If you enjoy gardens, take some time to wander the multiple offerings in the Lansing area and admire them for not only their beauty, but also for their purpose. Some are meticulously planned and plotted and pruned while others are grand and graceful and organic. Yet others are a lesson plan for teaching horticulture. I hope you enjoy what you find.
Why not start with the oldest continuously running garden of its kind, the W. J. Beal Botanical Garden at MSU on W. Circle Dr. Located across the road and a bit west of Beaumont Tower, I love going to this very organized garden. Remember, this is not so much a beauty garden, although, frankly, its gorgeous in its own way. Started in 1873, it includes over 2,700 species all organized in groupings. When you head down there, note the lovely gates and usually you can find a docent to tell you everything you ever wanted to know about the garden. And do a little history research if you like that sort of thing- it adds to the gardens personality.
While youre on campus at MSU, head over to the Demonstration Gardens, the 4-H Childrens Garden and the Clarence E. Lewis Landscape Arboretum. Find the MSU Horticulture Gardens near the corner of Bogue and Service Rd. Remember that MSU was once an aggie school, so these gardens are pretty awesome. I would always scope out the Demonstration Gardens to see what my plantings were actually supposed to look like. These gardens can be either a great inspiration or a lovely place to just be. The 4-H Childrens Garden is delightful, complete with numerous small areas such as Peter Rabbits Garden, a pizza garden (with oregano, tomatoes, onions and just about everything youd want on your pizza), a secret maze garden, a tree house and Monets bridge. And then theres the Arboretum on the other side of the railroad tracks which is often overlooked, but super cool. You can find new designs from students and also discover some old great specimen trees and shrubs. If my research is correct, at one time this was MSUs plantings nursery, so it contains some great older plantings that never made it to a destination on campus.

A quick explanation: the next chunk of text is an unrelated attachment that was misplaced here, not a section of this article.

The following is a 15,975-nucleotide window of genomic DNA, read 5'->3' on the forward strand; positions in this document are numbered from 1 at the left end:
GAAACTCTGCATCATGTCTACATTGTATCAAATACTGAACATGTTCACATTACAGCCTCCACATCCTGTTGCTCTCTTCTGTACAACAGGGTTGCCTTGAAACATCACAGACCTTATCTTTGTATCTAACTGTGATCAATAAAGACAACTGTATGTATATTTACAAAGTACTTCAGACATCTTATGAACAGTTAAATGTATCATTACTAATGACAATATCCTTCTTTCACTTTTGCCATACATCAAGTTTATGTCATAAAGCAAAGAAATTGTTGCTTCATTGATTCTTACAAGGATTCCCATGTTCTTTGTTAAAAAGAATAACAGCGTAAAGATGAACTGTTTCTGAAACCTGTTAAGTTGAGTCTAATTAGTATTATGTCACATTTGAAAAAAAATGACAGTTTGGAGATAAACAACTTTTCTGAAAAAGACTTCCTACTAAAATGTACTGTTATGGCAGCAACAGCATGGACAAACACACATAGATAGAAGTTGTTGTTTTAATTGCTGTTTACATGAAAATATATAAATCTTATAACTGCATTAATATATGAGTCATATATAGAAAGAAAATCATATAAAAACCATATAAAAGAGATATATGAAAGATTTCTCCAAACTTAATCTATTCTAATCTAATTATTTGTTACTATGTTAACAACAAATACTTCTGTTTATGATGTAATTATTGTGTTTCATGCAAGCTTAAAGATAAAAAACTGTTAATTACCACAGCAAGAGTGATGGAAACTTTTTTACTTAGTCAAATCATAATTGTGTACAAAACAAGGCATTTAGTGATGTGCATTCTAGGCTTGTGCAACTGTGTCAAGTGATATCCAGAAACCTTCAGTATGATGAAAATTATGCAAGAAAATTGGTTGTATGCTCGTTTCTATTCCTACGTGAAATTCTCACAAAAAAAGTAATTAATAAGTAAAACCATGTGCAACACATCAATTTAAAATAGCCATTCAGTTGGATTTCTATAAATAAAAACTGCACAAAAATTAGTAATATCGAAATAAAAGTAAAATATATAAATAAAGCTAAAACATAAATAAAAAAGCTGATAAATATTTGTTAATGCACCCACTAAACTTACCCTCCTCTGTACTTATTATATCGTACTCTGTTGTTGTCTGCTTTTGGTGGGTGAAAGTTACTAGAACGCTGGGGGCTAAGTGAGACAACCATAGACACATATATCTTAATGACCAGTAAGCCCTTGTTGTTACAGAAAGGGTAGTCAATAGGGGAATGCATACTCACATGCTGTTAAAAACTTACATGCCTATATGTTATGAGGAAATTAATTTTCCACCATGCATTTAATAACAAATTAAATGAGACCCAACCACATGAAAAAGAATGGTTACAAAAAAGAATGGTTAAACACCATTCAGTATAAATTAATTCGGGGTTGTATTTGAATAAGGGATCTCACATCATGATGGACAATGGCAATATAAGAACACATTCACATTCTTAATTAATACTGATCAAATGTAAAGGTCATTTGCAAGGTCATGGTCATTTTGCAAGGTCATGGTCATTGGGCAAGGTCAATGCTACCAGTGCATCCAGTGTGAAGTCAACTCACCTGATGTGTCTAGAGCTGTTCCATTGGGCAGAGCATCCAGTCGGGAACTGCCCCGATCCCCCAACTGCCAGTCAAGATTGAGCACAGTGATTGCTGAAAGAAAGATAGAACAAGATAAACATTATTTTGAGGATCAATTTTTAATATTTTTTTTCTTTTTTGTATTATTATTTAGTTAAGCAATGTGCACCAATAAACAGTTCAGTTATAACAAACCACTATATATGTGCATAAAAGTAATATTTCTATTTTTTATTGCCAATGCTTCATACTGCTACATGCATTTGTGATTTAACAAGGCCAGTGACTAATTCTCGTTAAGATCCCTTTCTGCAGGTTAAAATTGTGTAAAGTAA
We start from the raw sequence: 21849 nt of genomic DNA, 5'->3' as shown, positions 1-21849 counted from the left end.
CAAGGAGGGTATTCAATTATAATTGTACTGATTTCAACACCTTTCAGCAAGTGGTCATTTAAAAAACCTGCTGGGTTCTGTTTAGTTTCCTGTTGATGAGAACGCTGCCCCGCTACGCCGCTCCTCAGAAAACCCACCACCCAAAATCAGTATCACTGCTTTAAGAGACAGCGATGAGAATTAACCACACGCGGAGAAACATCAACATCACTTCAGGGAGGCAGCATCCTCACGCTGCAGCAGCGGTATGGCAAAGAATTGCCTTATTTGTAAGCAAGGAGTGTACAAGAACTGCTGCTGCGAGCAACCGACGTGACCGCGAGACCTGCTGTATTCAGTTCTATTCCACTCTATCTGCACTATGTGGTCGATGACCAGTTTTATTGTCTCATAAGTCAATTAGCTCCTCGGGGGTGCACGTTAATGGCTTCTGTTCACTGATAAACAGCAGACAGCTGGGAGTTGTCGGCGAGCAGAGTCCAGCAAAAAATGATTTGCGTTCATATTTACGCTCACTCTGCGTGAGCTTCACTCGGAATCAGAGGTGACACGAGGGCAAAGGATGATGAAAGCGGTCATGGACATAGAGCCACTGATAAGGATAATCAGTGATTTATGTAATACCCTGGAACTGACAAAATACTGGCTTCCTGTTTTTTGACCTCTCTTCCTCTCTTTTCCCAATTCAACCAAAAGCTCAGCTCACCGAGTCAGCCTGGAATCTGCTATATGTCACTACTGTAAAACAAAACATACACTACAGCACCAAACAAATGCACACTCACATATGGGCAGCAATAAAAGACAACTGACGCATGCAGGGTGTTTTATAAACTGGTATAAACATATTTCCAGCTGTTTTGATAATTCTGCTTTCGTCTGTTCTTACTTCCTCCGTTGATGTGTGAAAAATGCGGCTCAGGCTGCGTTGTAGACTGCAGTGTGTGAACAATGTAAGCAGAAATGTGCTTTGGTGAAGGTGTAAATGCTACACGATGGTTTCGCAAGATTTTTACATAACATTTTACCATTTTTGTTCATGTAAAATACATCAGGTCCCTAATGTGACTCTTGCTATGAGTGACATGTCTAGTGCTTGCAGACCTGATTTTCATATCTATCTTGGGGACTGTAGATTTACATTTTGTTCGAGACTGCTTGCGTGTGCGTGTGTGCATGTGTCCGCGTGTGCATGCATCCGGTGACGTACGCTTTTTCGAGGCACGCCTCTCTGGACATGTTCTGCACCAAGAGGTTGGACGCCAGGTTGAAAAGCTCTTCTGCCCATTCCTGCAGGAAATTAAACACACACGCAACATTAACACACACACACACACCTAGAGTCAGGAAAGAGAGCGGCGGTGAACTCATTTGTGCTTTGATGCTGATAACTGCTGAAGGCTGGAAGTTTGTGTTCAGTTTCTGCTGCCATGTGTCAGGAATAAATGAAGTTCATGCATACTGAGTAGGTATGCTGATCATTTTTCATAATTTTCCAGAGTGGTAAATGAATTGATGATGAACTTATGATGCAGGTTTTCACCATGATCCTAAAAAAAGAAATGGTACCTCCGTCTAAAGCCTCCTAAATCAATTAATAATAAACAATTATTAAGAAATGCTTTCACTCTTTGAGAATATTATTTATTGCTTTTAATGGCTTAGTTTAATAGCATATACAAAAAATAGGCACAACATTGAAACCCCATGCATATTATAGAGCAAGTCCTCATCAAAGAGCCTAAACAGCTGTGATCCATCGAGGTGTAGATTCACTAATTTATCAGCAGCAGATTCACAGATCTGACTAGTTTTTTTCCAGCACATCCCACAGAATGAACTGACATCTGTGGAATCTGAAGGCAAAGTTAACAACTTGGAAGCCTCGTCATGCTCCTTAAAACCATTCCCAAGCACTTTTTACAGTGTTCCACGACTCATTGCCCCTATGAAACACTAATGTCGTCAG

Next, head to downtown Lansing and you can find two entirely different types of gardens. Just off of Capitol Avenue at Lansing Community College, the Shigematsu Memorial Garden is a quiet oasis. With a winding path around the koi pond and a meditation garden, this is soothing and a nice place to escape the noise of downtown. Or you can head south on Capitol Avenue and drive until you cant go any farther. Tucked back behind the Michigan Womens Historical Center and adjacent to the busy GM Grand River Assembly Plant you can find the beautiful Cooley Gardens. After many years of neglect, this garden has been transformed into a space beautiful enough to hold weddings. Peonies, roses and countless other perennials make this a lovely spot to visit. I like to sit up at the picnic table under the pavilion to view the garden.
Pick up a lunch or dinner-to-go and enjoy these lovely idyllic gardens. They are there for you to visit. Spend some time and indulge your senses.
You who walk,
Maybe with troubled thoughts,
Come, enter here and rest;
And may the sweet serenity of growing things,
And the heavenly peace
Be mirrored in thy soul.
-Doxis M. Palmer